Naming of Navy ships returns to tradition
“The secretary of the Navy’s office receives hundreds of letters and suggestions each year from citizens, military retirees, members of Congress, industry and others recommending names for U.S. Navy ships,” Capt. Pamela Kunze said.
“The Navy appreciates the interest of all who participate in the ship-naming process, and all inputs are given careful consideration. Naming ships after people or places which represent the American spirit or the tremendous dedication and sacrifice made by those in and out of uniform is an honor and a privilege which is taken very seriously.
“Throughout the 200 years secretaries of the Navy have been naming ships, there have always been exceptions to naming conventions for various ship classes. Generally speaking, names are chosen to honor individuals who have displayed uncommon commitment, service or courage, or to recognize geographic locations or traits representative of American values.”
Mr. Mabus has drawn criticism in the namings of three ships.
He named a San Diego-class amphibious docking ship, one used principally by Marines, after the late Rep. John P. Murtha, Pennsylvania Democrat. The previous nine ships in that class had been named after U.S. cities, a park and a county.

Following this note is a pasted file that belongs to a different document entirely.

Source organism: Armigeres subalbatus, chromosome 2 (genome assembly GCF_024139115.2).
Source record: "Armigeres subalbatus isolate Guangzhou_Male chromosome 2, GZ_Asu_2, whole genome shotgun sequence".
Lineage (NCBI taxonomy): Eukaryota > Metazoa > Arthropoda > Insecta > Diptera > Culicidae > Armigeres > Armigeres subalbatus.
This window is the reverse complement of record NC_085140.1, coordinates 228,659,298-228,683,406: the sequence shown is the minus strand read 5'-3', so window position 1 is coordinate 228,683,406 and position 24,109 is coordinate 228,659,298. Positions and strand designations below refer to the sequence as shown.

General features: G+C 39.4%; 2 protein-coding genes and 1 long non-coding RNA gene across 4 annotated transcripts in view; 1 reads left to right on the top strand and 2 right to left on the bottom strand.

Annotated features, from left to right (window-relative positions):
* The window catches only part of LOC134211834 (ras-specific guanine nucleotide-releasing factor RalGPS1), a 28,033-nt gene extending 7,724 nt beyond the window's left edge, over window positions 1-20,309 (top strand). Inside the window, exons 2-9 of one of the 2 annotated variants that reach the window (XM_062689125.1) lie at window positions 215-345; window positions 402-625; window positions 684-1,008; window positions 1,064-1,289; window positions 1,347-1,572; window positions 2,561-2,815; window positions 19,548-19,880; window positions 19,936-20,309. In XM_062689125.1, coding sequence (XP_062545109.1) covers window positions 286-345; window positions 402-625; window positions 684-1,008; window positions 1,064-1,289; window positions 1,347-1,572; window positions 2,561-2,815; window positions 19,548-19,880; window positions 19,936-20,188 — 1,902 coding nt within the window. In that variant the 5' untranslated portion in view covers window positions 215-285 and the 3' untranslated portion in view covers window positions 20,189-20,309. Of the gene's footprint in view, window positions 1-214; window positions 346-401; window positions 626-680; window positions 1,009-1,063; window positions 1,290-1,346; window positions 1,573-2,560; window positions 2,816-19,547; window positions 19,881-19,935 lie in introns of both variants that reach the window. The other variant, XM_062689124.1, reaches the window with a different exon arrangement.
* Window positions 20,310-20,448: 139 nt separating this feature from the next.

The naming angered members of the Marine community, who noted that Mr. Murtha had declared that Marines killed civilians “in cold blood” in the Iraqi village of Haditha in 2005. At the time, the Marines involved in the raid had not been put on trial. Only one Marine was convicted - on a charge of dereliction of duty.
Until that point, the Lewis and Clark-class dry cargo ships had been named for famous explorers or people who made significant contributions to the armed forces.
Critics said there were better choices if the Navy wanted to honor a Hispanic.
“The one that got the most attention from people who couldn’t really quite figure out whether that was the appropriate thing to do or even related much to the military was the Cesar Chavez and the Jack Murtha,” Mr. Blunt told reporters. “People in the Chavez case could not figure out the linkage.”
Until the Giffords naming, all Freedom- and Independence-class littoral combat ships had been named after U.S. cities.
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